I’ve been thinking about silk a lot lately: about how many silkworms must die in order for us to have our silk.
I had a conversation with the Significant Other’s dad during my recent vacation in Oregon about the production of silk. I shared what I had read at one point about how silk (for yarn, in particular) was extracted: from the cocoons of silkworm caterpillars. We watched some YouTube videos on the lives of domesticated (Mulberry) silkworms and silk manufacturing. A well-filmed batch of 33 pieces of footage is available by Gujo (start watching clip #1), with pleasant tunes and amazing images.
I mentioned that I enjoy the softness and sheen of silk yarn, the smoothness and coolness of silk fabric in general. Silky yarn can actually be fairly challenging to knit with, especially on aluminum needles due to its slipperiness, which is why I prefer to use bamboo ones instead. I have made a few beautiful scarves for friends or family (a pink silk one for Yuki and a leafy green bamboo-silk blend for Monica) over the past few years.
I expressed my ambivalence though, on the consumption of silk. While common animal sources of yarn do not necessarily harm the creature they are taken from, to extract the silk from the silkworms, the silkworms must die. Or more accurately, they must be killed.
To gather some wool, we (hopefully humanely) shear the sheep. The sheep then goes on its merry way, and its fleece grows back. The angora bunny sits there, molting, while you pluck out loose fluffs of its hair.
Silkworms create a cocoon around themselves after about a month of life. This process takes about 3 days. They then await metamorphosis into a moth. When they are ready, they must secrete some fluid to help dissolve a part of the cocoon, and then exit it.
Silk manufacturers raise a gazillion silkworms for the production of silk. When the time is right, they put the cocoons with the moth larvae inside them in hot water to soften the cocoon and to kill the would-be moths. They then find an end of the silk fiber, and unravel it from the cocoon onto a reel. They now have a continuous strand of raw silk.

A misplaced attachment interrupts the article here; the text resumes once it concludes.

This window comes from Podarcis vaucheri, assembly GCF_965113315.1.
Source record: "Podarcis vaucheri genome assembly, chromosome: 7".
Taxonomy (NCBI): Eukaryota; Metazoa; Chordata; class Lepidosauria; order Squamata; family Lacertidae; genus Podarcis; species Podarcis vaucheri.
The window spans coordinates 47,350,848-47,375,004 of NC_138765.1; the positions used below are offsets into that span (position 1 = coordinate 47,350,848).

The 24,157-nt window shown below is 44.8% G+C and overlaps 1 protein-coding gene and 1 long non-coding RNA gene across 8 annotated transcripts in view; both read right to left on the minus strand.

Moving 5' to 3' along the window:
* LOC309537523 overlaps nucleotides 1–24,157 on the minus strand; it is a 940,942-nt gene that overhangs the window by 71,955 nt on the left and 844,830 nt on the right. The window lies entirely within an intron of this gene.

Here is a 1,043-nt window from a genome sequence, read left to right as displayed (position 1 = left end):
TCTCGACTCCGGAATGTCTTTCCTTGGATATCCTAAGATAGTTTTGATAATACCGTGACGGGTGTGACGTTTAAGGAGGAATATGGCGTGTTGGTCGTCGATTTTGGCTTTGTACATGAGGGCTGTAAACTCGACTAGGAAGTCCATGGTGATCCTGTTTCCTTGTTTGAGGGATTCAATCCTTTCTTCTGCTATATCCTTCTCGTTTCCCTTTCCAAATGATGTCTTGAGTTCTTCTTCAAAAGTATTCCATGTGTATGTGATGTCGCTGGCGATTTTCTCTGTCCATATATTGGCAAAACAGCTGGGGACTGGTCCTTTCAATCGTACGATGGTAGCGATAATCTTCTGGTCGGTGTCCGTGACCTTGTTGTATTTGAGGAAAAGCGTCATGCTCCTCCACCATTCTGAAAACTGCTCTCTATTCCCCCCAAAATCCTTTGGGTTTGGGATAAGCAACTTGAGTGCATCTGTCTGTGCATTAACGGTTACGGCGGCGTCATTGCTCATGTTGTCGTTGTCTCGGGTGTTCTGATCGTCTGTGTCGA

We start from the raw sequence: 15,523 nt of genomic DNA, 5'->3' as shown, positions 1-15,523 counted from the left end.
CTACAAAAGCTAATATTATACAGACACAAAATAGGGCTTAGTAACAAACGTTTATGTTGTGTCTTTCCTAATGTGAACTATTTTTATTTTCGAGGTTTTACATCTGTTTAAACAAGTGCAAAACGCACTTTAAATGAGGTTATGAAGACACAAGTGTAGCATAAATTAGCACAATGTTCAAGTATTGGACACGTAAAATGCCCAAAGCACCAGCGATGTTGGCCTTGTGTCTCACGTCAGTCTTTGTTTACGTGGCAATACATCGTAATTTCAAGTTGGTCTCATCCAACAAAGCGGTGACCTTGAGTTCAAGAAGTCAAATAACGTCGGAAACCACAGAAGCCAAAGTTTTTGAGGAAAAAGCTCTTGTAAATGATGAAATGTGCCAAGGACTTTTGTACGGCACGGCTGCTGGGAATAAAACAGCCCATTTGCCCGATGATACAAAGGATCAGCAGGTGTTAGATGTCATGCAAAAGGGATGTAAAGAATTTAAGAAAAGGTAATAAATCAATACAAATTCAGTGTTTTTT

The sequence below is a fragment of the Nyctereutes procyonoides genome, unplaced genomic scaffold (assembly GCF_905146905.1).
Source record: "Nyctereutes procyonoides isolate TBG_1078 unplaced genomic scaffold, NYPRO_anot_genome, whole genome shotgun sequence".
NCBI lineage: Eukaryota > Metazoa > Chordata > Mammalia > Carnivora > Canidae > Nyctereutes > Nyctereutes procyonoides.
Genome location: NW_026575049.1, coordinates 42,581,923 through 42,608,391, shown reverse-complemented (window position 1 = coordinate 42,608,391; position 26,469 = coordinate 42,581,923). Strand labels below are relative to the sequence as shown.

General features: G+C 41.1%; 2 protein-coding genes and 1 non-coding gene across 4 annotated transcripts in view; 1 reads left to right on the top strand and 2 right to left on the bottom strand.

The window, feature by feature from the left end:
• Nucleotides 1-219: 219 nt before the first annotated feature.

Other times, they poke the cocoons with a needle, stabbing the larvae to death.
We can’t wait for the moths to exit the cocoon first, because the cocoon must be intact in order to extract the silk filaments. Recall that the moth damages the cocoon a bit in order to abandon it.
Some moths are allowed to live in order to lay more silkworm eggs to continue the silkworm breeding process.
One cocoon produces about 1,000 yards of a silk filament. Several are needed to make a strong, usable strand. Approximately 1,500 cocoons are needed to generate about a pound of silk. 1,500 little moth larvae must be stabbed or boiled.
The poor little larvees!! This makes me sad.
To be honest, I’m not a big animal rights activist or anything. Sure, I care about humanely interacting with animals. I’d like to think I’m sensible about it. And yet, the idea that we subject little critters to such a ghastly end to take away their “homes” to clothe ourselves seems callous. Especially since we don’t have to use silk clothing (although, it’s true we have been doing this for thousands of years, beginning in China..).
(Hmm.. but, on a similar note, aren’t I an omnivore? Well yes, ’tis true.. but that’s a discussion for another place.)
Alternatively, we can use artificial silk or even wild (Tussah) silk. I’m not a big fan of knitting with synthetic materials. Wild silk yarn is apparently coarser then domesticated (Mulberry) silk yarn. Nevertheless, perhaps I should focus on only buying silk yarn made from wild silkworms.